In the same issue of Annals of Mathematics and immediately after Haar's paper, the Haar theorem was used to solve Hilbert's fifth problem restricted to compact groups by John von Neumann.[9]

Unless is a discrete group, it is impossible to define a countably additive left-invariant regular measure on all subsets of , assuming the axiom of choice, according to the theory of non-measurable sets.

Abstract harmonic analysis

The Haar measures are used in harmonic analysis on locally compact groups, particularly in the theory of Pontryagin duality.[10][11][12] To prove the existence of a Haar measure on a locally compact group it suffices to exhibit a left-invariant Radon measure on .

Mathematical statistics

In mathematical statistics, Haar measures are used for prior measures, which are prior probabilities for compact groups of transformations. These prior measures are used to construct admissible procedures, by appeal to the characterization of admissible procedures as Bayesian procedures (or limits of Bayesian procedures) by Wald. For example, a right Haar measure for a family of distributions with a location parameter results in the Pitman estimator, which is best equivariant. When left and right Haar measures differ, the right measure is usually preferred as a prior distribution. For the group of affine transformations on the parameter space of the normal distribution, the right Haar measure is the Jeffreys prior measure.[13] Unfortunately, even right Haar measures sometimes result in useless priors, which cannot be recommended for practical use, like other methods of constructing prior measures that avoid subjective information.[14]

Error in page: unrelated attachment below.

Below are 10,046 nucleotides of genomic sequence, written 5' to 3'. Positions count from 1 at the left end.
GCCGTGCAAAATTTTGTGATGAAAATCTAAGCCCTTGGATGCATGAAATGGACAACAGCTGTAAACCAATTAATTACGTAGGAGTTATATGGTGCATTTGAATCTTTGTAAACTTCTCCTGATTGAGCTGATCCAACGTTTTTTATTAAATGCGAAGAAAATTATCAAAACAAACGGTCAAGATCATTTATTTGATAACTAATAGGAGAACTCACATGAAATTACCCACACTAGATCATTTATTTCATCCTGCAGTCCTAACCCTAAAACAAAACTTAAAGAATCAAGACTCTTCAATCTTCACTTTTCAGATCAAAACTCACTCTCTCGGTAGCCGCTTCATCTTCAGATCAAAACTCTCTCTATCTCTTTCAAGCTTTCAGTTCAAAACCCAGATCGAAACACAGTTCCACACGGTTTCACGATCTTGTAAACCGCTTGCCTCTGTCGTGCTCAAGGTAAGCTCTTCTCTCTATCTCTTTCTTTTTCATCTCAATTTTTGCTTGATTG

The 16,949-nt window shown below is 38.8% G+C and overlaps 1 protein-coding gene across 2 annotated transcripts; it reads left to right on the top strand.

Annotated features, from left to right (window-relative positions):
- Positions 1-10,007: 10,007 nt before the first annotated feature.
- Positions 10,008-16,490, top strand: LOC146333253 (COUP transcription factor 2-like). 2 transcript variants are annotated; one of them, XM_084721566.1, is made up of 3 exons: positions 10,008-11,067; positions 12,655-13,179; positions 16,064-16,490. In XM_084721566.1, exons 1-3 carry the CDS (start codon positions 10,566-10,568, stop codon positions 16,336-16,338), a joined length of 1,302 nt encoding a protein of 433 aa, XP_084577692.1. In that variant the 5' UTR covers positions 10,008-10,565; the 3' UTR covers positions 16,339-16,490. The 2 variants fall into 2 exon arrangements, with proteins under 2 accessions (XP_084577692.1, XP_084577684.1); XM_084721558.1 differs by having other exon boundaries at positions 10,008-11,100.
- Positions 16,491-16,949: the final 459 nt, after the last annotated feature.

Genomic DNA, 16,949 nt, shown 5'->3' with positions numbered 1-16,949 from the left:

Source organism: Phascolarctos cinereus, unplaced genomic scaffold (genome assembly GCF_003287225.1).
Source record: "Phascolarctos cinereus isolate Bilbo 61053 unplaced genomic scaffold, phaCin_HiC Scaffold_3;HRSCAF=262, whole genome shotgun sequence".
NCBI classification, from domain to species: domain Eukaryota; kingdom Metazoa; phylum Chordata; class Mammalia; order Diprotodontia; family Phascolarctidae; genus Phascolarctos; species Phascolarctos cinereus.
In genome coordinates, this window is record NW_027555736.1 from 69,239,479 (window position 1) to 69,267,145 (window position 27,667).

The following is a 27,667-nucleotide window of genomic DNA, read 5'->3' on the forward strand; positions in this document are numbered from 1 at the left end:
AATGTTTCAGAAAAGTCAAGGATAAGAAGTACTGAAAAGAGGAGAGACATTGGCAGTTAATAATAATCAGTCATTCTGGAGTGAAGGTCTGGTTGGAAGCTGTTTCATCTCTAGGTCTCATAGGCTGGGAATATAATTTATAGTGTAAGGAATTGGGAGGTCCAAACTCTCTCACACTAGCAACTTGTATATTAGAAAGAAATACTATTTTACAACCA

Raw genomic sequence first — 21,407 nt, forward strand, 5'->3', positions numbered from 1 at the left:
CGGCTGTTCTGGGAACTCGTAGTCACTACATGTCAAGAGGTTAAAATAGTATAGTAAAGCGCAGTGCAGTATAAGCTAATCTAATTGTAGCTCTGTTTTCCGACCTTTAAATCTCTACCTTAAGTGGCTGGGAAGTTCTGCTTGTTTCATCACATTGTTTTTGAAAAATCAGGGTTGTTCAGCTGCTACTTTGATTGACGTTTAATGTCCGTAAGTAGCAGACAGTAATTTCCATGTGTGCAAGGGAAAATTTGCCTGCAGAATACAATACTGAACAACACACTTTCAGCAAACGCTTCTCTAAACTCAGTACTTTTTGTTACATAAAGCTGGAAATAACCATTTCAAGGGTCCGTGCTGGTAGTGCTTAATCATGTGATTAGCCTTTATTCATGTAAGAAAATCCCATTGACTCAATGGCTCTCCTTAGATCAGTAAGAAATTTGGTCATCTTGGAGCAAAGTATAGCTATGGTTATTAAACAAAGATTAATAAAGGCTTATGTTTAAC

Another use of Haar measure in statistics is in conditional inference, in which the sampling distribution of a statistic is conditioned on another statistic of the data. In invariant-theoretic conditional inference, the sampling distribution is conditioned on an invariant of the group of transformations (with respect to which the Haar measure is defined). The result of conditioning sometimes depends on the order in which invariants are used and on the choice of a maximal invariant, so that by itself a statistical principle of invariance fails to select any unique best conditional statistic (if any exist); at least another principle is needed.

For non-compact groups, statisticians have extended Haar-measure results using amenable groups.[15]

Weil's converse theorem